Helena Foulkes, chief executive, Hudson’s Bay Company

Helena Foulkes

Helena Foulkes, Hudson’s Bay Company

Foulkes made a name for herself in the world of US health and beauty through a 25-year stint at pharmacy giant CVS Pharmacy.

She culminated as vice-president of CVS Health and president of CVS marketing, a role in which she oversaw the chain’s 9,700-strong store estate and 20 distribution centres as well as its ecommerce sites, supply chain and marketing.

The Harvard graduate is a well-respected executive in the US retail sector and earlier this year left CVS for her first chief executive role.

Foulkes has acted as boss of US department store Saks Fifth Avenue’s parent company Hudson’s Bay Company since February, a role which will see her oversee a worldwide portfolio of more than 480 shops.

Barbara Rentler, chief executive, Ross Stores

Barbara Rentler has helped turn Ross Stores into one of the US’ largest retailers.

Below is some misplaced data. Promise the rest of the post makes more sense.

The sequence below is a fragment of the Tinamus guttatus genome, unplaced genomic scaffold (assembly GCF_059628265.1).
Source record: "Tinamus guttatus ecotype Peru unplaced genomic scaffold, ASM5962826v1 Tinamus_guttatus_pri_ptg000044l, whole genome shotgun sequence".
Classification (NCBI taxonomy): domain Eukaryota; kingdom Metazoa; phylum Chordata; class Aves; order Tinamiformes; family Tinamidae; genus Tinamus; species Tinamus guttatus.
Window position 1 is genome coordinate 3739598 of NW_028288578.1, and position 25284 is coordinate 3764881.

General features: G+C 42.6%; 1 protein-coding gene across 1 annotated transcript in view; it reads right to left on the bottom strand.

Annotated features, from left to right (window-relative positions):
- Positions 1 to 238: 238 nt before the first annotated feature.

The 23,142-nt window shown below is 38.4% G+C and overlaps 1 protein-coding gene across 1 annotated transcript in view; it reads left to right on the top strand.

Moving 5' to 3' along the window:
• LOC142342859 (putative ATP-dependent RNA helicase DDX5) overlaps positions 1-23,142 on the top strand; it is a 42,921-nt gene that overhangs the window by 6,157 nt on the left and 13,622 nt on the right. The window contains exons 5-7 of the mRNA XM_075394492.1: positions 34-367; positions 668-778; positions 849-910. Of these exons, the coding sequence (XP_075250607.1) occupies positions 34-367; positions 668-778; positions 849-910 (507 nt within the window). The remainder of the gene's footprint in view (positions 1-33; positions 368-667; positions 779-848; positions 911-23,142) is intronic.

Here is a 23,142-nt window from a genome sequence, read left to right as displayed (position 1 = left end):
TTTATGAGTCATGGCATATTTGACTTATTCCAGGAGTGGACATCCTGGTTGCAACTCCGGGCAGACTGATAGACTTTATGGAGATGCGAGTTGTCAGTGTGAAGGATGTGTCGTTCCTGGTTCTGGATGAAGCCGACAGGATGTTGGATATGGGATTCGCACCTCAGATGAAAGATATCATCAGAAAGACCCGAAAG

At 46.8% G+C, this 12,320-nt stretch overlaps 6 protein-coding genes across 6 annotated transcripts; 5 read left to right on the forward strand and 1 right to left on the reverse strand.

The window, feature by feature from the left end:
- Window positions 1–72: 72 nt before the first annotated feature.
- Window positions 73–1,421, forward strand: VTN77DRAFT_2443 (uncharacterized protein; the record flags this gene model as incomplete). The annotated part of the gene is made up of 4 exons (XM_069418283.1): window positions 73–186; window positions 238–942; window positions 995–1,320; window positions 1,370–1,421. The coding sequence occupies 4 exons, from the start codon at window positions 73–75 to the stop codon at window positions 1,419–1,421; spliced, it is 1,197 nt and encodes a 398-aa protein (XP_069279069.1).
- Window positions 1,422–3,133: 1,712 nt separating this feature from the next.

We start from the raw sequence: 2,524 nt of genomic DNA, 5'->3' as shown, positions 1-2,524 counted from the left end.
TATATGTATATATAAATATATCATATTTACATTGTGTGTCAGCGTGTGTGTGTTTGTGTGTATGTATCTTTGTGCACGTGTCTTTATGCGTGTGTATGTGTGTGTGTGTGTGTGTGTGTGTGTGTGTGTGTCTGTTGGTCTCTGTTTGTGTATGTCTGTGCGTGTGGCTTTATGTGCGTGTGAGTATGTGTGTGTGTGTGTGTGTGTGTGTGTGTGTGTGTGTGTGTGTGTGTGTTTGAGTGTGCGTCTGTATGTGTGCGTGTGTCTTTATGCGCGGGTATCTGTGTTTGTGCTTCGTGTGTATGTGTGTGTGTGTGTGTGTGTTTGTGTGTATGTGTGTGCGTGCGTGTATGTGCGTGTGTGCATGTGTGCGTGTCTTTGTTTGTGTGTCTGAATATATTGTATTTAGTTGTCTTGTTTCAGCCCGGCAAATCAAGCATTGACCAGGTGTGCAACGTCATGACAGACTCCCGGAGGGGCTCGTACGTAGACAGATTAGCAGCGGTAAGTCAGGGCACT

Rentler has been at the off-price retailer – a rival to TJX’s TK Maxx – since 1986. A merchandiser by trade, Rentler has climbed up the ladder for the past 30 years and was appointed chief executive in 2014.

Little is known about the press-averse Rentler, who prefers to let the numbers do the talking.

Since she took the reins Ross Stores has notched up record sales and profits each year and shareholder value has soared. In its most recent financial year, sales surged 10% to $14.1bn and profits soared $1.1bn to $1.4bn last year.

Dame Natalie Massenet, co-chair, Farfetch


Natalie Massenet, co-chair, Farfetch

The pioneering entrepreneur set up Net-a-Porter in 2000 from her flat in Chelsea.

At that time, it was so low-key that its trademark black delivery boxes were stacked in the bath.